Krause: Thank you, Pope Francis. It’s about time.

There is perhaps no memory more vivid to me than those 9 a.m. children’s Masses in the basement of Sacred Heart Church, where we all sat with our classmates (as if we hadn’t seen enough of them all week long) and did our best to steer clear of the nuns’ glares.

This was the early 1960s, and there wasn’t much else to capture anyone’s attention on Sunday mornings. You got up, went to church, and then bought doughnuts and a copy of the morning paper on the way home.

Mass was not created for little kids, something the church finally realized long after I grew out of childhood. Priests spoke Latin, their backs were to the congregation, and they delivered mind-numbingly long, rambling homilies that would have put anyone to sleep had they not hollered so much they woke up the dead.

There were always one or two priests in every parish with reputations for long, bombastic sermons. And if you were a frightened little kid at 9 a.m. on Sundays, and got one of them, hoooooowahh! You were in for one raucous morning.

I recall one priest in particular preaching on the evils of Satan himself — a tried and true topic. Only in this iteration, Satan was “Beelzebub.” I swear he kept us in that church for about a day and a half, and every so often he’d reach an oratorical climax by shouting “bewaaaaare of Beelzebub.”

The priests were very definitely the stars of the show in the pre-Vatican II days. And they knew it. Homily time was their time, and they did not get cheated.

They had carte blanche to deliver the unabridged version of “War and Peace” every Sunday, and would get so wound up that they’d sound like your father if you bothered him while he was watching the ballgame (I had firsthand experience at this).

Toward the end of grammar school, the Mass switched from Latin to English, and the priest was turned around to face the congregation. To me, that took a lot of mystery out of something whose very appeal was in how mysterious it seemed.

Mass had that “secret society” feel to it, mainly because none of us knew what in the world anybody was saying. When I became an altar boy, and had to learn all that Latin, none of it got translated. I memorized it, but for all I knew I could have been mumbling the nuclear codes every Sunday.

(I can still recite the Suscipiat from beginning to end. But I never knew what it meant until it was translated into English for us.)

By the time I hit high school, it became just mass for me. Not Mass, upper-case “M.” The only thing that didn’t change were the sermons. You’d try to listen, and get halfway through before you started to blank out. Worse, a new generation of priests came in with a kinder, gentler approach to preaching. Gone was the fire and brimstone and in its place was “happy, happy, joy, joy,” which meant you actually could fall asleep.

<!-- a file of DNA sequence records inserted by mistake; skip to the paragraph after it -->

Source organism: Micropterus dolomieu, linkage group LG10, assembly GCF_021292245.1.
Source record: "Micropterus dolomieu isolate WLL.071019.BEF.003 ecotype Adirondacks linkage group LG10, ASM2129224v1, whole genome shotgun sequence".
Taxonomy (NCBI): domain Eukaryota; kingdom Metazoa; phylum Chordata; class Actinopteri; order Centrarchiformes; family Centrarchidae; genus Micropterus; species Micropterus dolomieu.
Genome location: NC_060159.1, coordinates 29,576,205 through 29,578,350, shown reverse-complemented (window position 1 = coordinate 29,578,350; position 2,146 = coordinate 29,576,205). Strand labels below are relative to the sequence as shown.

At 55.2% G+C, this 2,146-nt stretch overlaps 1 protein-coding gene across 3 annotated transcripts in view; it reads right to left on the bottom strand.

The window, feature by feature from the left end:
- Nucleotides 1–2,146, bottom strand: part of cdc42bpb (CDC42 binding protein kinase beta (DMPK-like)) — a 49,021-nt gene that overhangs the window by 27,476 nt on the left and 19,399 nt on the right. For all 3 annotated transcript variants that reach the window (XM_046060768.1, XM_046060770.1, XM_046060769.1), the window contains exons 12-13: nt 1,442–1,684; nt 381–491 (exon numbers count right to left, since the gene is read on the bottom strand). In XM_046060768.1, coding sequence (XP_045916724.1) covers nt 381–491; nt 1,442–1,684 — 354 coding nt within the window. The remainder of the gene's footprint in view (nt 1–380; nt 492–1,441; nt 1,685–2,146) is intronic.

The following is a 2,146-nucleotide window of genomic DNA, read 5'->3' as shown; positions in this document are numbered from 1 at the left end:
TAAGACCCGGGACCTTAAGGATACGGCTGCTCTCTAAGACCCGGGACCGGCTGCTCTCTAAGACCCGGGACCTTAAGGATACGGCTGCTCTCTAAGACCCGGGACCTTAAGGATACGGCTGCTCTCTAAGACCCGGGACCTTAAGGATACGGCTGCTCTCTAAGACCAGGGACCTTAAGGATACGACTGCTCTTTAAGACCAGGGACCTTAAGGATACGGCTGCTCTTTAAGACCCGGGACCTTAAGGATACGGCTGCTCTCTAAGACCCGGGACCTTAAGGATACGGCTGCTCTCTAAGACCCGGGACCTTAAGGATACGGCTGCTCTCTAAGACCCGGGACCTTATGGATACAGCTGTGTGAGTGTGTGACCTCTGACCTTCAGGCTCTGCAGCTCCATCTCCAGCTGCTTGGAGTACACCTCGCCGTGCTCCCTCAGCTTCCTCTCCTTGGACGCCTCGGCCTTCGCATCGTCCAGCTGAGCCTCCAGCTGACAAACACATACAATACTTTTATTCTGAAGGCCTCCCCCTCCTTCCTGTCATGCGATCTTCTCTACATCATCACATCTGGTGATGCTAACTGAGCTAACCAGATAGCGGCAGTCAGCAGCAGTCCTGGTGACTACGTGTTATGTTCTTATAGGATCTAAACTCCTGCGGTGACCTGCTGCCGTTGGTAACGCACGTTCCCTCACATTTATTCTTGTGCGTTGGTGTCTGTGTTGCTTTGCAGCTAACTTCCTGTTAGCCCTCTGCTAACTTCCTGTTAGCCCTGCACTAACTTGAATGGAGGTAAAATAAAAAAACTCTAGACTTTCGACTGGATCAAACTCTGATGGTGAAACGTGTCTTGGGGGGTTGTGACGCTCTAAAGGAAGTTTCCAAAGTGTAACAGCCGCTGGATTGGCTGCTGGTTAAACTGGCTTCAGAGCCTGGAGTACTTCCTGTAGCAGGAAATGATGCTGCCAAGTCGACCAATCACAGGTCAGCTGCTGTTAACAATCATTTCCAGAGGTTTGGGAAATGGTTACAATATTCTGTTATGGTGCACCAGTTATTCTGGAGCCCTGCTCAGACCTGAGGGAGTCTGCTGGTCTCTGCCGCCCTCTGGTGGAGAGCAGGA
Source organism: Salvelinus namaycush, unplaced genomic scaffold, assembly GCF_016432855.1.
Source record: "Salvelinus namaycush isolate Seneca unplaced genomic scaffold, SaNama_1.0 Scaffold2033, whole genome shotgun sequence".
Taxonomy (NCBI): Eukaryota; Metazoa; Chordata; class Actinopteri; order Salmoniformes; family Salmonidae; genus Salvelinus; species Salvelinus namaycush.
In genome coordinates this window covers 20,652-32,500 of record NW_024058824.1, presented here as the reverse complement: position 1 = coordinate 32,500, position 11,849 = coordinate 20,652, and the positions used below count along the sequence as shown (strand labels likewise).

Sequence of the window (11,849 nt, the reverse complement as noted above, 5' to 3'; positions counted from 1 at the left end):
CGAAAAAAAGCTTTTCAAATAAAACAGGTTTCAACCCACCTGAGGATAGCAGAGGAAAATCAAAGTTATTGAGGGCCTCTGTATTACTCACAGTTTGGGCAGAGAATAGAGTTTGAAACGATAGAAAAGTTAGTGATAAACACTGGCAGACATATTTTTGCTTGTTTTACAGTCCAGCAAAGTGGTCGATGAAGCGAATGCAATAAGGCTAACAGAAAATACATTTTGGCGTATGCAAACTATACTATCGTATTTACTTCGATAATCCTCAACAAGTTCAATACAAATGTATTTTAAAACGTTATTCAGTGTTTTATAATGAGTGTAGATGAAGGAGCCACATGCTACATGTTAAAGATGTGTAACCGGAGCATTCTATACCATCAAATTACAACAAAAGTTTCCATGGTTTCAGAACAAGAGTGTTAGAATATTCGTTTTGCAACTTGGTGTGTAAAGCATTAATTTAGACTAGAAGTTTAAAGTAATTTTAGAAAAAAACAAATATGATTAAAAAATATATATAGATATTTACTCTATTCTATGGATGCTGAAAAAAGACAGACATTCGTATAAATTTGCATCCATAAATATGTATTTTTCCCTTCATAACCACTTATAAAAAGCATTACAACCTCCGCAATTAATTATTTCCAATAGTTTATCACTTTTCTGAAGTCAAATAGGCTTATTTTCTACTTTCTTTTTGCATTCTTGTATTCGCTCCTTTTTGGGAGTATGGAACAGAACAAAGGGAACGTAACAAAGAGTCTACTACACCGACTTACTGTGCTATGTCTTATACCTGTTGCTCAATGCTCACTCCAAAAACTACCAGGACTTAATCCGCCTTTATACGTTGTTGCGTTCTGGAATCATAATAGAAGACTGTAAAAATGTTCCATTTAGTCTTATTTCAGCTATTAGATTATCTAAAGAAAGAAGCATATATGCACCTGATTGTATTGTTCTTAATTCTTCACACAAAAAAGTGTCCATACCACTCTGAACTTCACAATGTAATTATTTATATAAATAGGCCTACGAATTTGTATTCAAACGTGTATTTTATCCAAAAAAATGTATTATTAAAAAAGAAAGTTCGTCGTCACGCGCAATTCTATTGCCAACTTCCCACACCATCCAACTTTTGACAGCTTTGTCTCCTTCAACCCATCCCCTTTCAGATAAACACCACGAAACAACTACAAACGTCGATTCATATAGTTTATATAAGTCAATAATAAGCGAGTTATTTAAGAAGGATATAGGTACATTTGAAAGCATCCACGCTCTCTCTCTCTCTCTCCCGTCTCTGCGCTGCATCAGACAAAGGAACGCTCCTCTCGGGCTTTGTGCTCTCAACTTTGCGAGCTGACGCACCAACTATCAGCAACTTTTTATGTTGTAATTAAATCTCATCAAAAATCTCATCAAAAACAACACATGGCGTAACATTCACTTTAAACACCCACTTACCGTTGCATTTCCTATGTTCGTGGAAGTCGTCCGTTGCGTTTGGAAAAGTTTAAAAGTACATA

Oh, you’d get a few throwbacks who let it rip. And I was fortunate in adulthood to encounter priests whose sermons tended to be relatively brief, and relevant to issues that you could apply to modern life. But there were still plenty of priests who saw their sermons as liturgical versions of “In A Gadda Da Vida” — complete with that drum solo that rendered you comatose.

Once I hit college, I regularly attended what I called the “Last Chance Cafe,” a 7 p.m. Sunday night Mass in Saugus that routinely lasted a half-hour or less. One of the big attractions was a truncated sermon.

One particular priest there managed to say a New Year’s Eve Mass in 20 minutes. He’d played football for Boston College in his youth and he never lost his love for the game. On this night, Alabama was playing Notre Dame in the Sugar Bowl, so it was “chop chop” and be in front of the TV in plenty of time.

Where’s all this going? Last week, Pope Francis spoke of the need to make sermons “shorter and simpler.”

“Allow me,” he said during an ordination in Rome, “to ask you to remember your dad and how happy he was to have found another parish in a town nearby where the Mass was celebrated without a homily.”

Wow. When the Pope tells you to be brief and be seated, who are any of us mere mortals to dispute him?

So I thank him for his — pardon the pun — frankness. I like anyone who would tell all these would-be Ciceros that you don’t need to re-create a U.S. Senate filibuster to get your point across. Maybe the Pope feels more people would go to church if they didn’t feel imprisoned by some mad monk in vestments, screaming and pontificating as if he was giving the State of the Union address.

I’m with him on this. No more James Joyce interpretation of the scriptures. Give us Joe Piscopo.

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